exclude any nonnarcotic drug which contains a controlled substance from 
the application of the CSA, if such drug may, under the Federal Food, 
Drug, and Cosmetic Act (FD&C Act), 21 U.S.C. 301 et seq., be lawfully 
sold over-the-counter without a prescription. 21 U.S.C. 811(g)(1). Such 
exclusions apply only to specific nonnarcotic drugs following suitable 
application to the DEA in accordance with 21 CFR 1308.21. The current 
table of Excluded Nonnarcotic Products is found in 21 CFR 1308.22. The 
authority to exclude such substances has been delegated to the 
Administrator of the DEA, 28 CFR 0.100, and redelegated to the Deputy 
Assistant Administrator of the Office of Diversion Control, section 7 
of 28 CFR part 0, appendix to subpart R.

Background

    This final rule adopts, with a change to the spelling of the 
manufacturer's name, the interim final rule, ``Schedules of Controlled 
Substances: Table of Excluded Nonnarcotic Products: Vicks[supreg] 
VapoInhaler[supreg] '' that was published in the Federal Register on 
October 27, 2015. 80 FR 65635. The correct spelling of the 
manufacturer's name is ``The Procter & Gamble Company.'' The

[[Page 6452]]

interim final rule contained a typographical error in which ``Procter'' 
was inadvertently spelled as ``Proctor.''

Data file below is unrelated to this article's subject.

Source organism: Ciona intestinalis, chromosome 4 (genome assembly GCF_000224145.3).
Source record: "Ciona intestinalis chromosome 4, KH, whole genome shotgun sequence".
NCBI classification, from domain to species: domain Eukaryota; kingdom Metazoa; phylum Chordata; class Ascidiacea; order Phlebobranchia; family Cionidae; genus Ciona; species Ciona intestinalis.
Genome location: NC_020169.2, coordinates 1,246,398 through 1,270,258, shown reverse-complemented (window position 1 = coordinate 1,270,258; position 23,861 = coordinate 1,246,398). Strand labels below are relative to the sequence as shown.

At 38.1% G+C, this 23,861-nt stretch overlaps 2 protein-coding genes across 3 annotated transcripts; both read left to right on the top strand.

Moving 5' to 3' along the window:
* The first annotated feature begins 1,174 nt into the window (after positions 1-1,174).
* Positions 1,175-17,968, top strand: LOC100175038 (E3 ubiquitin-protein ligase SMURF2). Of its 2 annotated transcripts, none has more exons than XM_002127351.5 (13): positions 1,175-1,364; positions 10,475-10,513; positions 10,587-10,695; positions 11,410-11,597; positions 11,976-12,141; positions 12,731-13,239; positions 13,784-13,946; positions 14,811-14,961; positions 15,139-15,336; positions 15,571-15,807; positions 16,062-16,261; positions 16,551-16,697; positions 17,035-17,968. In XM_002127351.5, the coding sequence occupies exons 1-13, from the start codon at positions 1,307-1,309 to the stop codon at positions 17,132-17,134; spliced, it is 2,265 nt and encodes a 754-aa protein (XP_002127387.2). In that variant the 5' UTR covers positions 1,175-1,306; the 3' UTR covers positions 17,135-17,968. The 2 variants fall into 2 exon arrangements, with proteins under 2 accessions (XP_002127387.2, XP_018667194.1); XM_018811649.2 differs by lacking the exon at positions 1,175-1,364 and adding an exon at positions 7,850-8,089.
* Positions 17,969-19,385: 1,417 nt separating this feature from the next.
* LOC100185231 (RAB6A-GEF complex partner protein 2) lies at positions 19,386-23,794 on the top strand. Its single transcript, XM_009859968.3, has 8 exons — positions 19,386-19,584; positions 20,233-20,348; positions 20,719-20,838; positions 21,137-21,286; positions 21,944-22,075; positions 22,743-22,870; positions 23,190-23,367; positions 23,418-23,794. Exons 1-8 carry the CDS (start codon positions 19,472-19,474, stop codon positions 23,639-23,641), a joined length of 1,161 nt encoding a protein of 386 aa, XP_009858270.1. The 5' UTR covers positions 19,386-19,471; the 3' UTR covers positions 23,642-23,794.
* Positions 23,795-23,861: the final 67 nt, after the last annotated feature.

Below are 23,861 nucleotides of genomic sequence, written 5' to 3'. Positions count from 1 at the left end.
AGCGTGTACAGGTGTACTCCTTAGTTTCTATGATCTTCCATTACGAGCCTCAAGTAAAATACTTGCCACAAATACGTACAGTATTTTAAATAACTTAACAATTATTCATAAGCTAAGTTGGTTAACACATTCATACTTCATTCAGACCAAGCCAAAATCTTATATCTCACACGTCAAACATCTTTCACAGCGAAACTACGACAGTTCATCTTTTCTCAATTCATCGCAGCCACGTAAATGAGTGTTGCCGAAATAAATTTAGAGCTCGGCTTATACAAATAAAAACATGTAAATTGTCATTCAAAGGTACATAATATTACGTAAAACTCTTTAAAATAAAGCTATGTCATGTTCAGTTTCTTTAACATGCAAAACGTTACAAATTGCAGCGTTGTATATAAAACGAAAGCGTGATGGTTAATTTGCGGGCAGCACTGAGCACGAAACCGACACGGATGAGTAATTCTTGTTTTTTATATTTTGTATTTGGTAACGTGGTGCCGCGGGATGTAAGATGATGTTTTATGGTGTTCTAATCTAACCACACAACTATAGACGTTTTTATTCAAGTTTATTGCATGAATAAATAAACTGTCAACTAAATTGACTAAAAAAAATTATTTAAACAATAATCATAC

On February 9, 2012, pursuant to the application process of Sec.  
1308.21, the DEA received correspondence from The Procter & Gamble 
Company (``P&G'') notifying the DEA that it had reduced the quantity of 
l-desoxyephedrine (levmetamfetamine) from 113 mg to 50 mg in their 
Vicks[supreg] Inhaler\TM\ product which is currently excluded under 
Sec.  1308.22. Levmetamfetamine is controlled in schedule II as an 
isomer of methamphetamine. 21 CFR 1308.12(d)(2). P&G requested that the 
DEA update the current exclusion for its Vicks[supreg] Inhaler\TM\ and 
indicated it had acquired Richardson-Vicks, Inc. (including its 
subsidiary, the Vick Chemical Company). The company stated that the 
product name has been modified from Vicks[supreg] Inhaler\TM\ to 
Vicks[supreg] VapoInhaler[supreg] and that the change included a 
corresponding National Drug Code (NDC) number reassignment by the U.S. 
Food and Drug Administration. Furthermore, P&G stated that the 
nomenclature for the active ingredient/controlled substance had been 
changed from l-desoxyephedrine to levmetamfetamine. P&G indicated that 
nothing in the formulation change affects other aspects of the drug 
delivery system.
    Based on the application and other information received, including 
the quantitative composition of the substance and labeling and 
packaging information, the DEA determined that this product may, under 
the FD&C Act, be lawfully sold over-the-counter without a prescription. 
21 U.S.C. 811(g)(1). In addition, the Deputy Assistant Administrator of 
the Office of Diversion Control found that the active ingredient in 
this drug product (levmetamfetamine) is a schedule II controlled 
substance and is not a narcotic drug as defined by 21 U.S.C. 802(17). 
The Deputy Assistant Administrator of the Office of Diversion Control